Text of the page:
Home / Therapies / SGLT-2 Therapy Center / Canagliflozin as a Monotherapy in Type 2 Diabetes

Canagliflozin as a Monotherapy in Type 2 Diabetes

Jul 30, 2016

Is the SGLT-2 inhibitor best used along with metformin, or is canagliflozin as a monotherapy a good choice?

Type 2 diabetes mellitus is a chronic disease that develops as a result of defective insulin secretion and is frequently associated with obesity-related insulin resistance. Type 2 diabetes is progressively decreased beta cell function over time. Glucose lowering agents are regularly implemented to manage hyperglycemia when lifestyle modifications are not enough. In individuals with hyperglycemia, plasma glucose levels can be lowered by inhibiting sodium glucose co-transporter 2 (SGLT-2). The kidney plays an important role in glucose homeostasis, in large part through reabsorption of filtered glucose at the proximal tubule. Majority of renal glucose reabsorption is mediated by SGLT-2. Canagliflozin is an SGLT-2 inhibitor which lowers the renal threshold for glucose, thereby promoting urinary glucose excretion (UGE). Increased UGE with SGLT-2 inhibition is associated with a mild osmotic diuresis and a loss of calories leading to body weight reduction. Canagliflozin improved glycemic control, reduced body weight and systolic blood pressure.  It was generally well tolerated in a broad range of patients with type 2 diabetes inadequately controlled by their current regimens. It also activates AMP- activated protein kinase (AMPK), which signals a pathway similar to metformin mechanism.

The aim of this study is to evaluate the pharmacodynamics effects and safety /tolerability of single and multiple ascending oral doses of canagliflozin in patients with type 2 diabetes mellitus. A randomized double blind placebo controlled, single and multiple ascending dose was conducted in the United States, Germany and South Korea. Eligible patients were men, postmenopausal or surgically sterile women from 25 to 65 years with BMI between 20 to 40 kg/m2. Patients meeting criteria were assigned to cohorts according to randomization (4:1) within each cohort.  They received canagliflozin or placebo and patients were admitted from day 3 to day 20. Patients received placebo after an overnight fast and canagliflozin increment doses of 30,100, 200 or 400 mg QD or 300 mg twice daily BID. Various doses were given at specific times and they were discharged on day 20 for subsequent safety assessment on day 21 and 22. ANCOVA model is the statistical analyses used.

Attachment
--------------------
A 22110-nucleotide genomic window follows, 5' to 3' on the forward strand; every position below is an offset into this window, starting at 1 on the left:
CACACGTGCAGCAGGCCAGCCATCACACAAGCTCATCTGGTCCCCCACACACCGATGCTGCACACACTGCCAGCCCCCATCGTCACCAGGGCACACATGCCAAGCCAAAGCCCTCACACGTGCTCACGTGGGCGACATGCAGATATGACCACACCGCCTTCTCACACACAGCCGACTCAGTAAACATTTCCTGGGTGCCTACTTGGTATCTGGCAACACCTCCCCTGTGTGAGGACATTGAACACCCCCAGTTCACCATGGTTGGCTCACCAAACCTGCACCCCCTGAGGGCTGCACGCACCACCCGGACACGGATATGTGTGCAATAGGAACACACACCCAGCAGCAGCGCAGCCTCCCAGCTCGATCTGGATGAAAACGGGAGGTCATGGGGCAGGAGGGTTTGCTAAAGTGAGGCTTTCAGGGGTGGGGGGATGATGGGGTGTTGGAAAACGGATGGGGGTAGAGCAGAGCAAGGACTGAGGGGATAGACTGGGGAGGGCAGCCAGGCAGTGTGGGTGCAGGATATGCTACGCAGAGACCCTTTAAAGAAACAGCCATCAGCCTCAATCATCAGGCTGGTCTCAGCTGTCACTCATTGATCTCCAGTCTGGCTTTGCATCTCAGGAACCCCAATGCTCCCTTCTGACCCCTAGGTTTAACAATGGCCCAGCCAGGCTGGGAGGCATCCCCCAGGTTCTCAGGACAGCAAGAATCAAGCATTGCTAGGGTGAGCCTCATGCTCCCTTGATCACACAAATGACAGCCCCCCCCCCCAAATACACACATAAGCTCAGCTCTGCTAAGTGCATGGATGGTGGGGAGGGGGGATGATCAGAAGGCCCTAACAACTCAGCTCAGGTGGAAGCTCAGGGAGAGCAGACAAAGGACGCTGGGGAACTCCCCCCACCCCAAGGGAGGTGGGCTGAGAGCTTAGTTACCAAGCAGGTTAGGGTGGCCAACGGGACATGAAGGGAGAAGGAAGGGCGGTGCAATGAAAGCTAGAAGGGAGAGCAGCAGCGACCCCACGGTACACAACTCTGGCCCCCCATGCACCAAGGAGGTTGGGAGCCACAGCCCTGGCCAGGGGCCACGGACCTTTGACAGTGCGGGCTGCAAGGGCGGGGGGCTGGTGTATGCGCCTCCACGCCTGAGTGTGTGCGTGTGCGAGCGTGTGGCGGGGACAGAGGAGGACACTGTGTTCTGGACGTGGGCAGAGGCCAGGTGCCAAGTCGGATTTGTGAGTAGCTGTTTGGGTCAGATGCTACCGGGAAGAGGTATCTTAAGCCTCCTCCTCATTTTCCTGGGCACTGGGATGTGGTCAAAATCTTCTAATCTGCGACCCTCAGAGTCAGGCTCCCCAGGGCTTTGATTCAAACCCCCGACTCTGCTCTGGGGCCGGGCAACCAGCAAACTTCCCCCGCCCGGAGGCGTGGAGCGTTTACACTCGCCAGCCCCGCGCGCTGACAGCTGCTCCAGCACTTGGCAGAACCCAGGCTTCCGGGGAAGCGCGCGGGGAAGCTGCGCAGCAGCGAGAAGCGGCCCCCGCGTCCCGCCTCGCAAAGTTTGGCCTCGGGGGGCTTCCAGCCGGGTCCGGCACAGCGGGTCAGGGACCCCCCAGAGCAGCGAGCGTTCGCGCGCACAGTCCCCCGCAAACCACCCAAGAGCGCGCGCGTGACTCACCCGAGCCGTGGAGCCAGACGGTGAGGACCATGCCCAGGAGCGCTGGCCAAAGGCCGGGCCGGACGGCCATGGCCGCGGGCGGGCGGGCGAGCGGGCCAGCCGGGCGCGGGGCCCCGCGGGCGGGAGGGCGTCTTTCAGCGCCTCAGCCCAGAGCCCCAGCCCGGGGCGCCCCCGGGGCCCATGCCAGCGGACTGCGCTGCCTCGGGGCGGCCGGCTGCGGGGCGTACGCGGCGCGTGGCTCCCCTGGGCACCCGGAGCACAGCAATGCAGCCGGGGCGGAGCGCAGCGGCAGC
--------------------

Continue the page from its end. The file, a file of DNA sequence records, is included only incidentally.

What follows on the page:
116 patients were randomized to canagliflozin (n=93) and placebo (n=23). Canagliflozin treatment produced dose dependent increases in UGE on both day 1 and day 16 as compared to placebo. The effect of canagliflozin on 24-hour UGE observed on Day 1 was sustained after the last dose of canagliflozin. Doses of ≥200 mg near maximal suppression of renal threshold for reduction (RTG) was sustained throughout the 24 hour dosing period. 100 mg dose of canagliflozin provided also provided near maximal reduction in RTG for the first 13 hours after dosing with a modest waning of the effect in the overnight period, for the 100 mg dose on day 16. 30 mg however provided submaximal reductions in RTG. Canagliflozin was generally well tolerated with no clinically notable imbalances among treatment; no hypoglycemia was reported.

Another post hoc was done to analyze the effects of canagliflozin on HbA1c by baseline HbA1c and known duration of type 2 diabetes mellitus. Data was pooled from patients with type 2 diabetes enrolled in four 26 week placebo controlled phase 3 studies of canagliflozin (N=2313). Change in HbA1c from baseline to week 26 was assessed in the overall population and in subgroups by baseline HbA1c and known duration of type 2 diabetes. Statistical analysis used is the ANCOVA model. Canagliflozin 100 and 300 mg provided greater HbA1c reduction as compared to the placebo. Both canagliflozin doses were generally well tolerated across subgroups with a safety and tolerability profile consistent with that seen in phase 3 studies. The limitation of this study was that that there was no pre-specified statistical testing across subgroups based on baseline HbA1c and known duration of type 2 diabetes. Yet another study led by Professor Grahame Hardie showed that canagliflozin also activates AMPK, and therefore it is not necessary to use it as add on therapy to metformin since both act through AMPK mechanism.

In conclusion, it was shown that treatment with canagliflozin at doses ≥ 100mg QD for 2 weeks was associated with increased UGE and a decreased RTG. Also it is not necessary to combine canagliflozin to metformin since they both act through the same mechanism of action.

Practice Pearls:                                                                           

  • Canagliflozin is an SGLT-2 inhibitor developed for the treatment of adults with type 2 diabetes which lowers the renal threshold for glucose, thereby promoting urinary glucose excretion.
  • Canagliflozin is well tolerated and treatment showed an improvement in glycemic control and reductions in body weight.
  • It is not really necessary to combine canagliflozin with metformin since they both act through the same AMPK mechanism



The PLOS ONE Staff. “Correction: Pharmacodynamic Effects of Canagliflozin, a Sodium Glucose Co-Transporter 2 Inhibitor, from a Randomized Study in Patients with Type 2 Diabetes.” PLoS ONE 9.9 (2014): e110069. PMC. Web. 12 July 2016.

Wilding John P.H et al. “Efficacy and safety of canagliflozin by baseline HbA1c and known duration of type 2 diabetes mellitus.” Diabetes and its complications 29 (2015). Web. 12 July 2016.

Hardie Grahame et al. “Effectiveness in treating type 2 diabetes”. Medical press. July 6 2016. Web 12 July.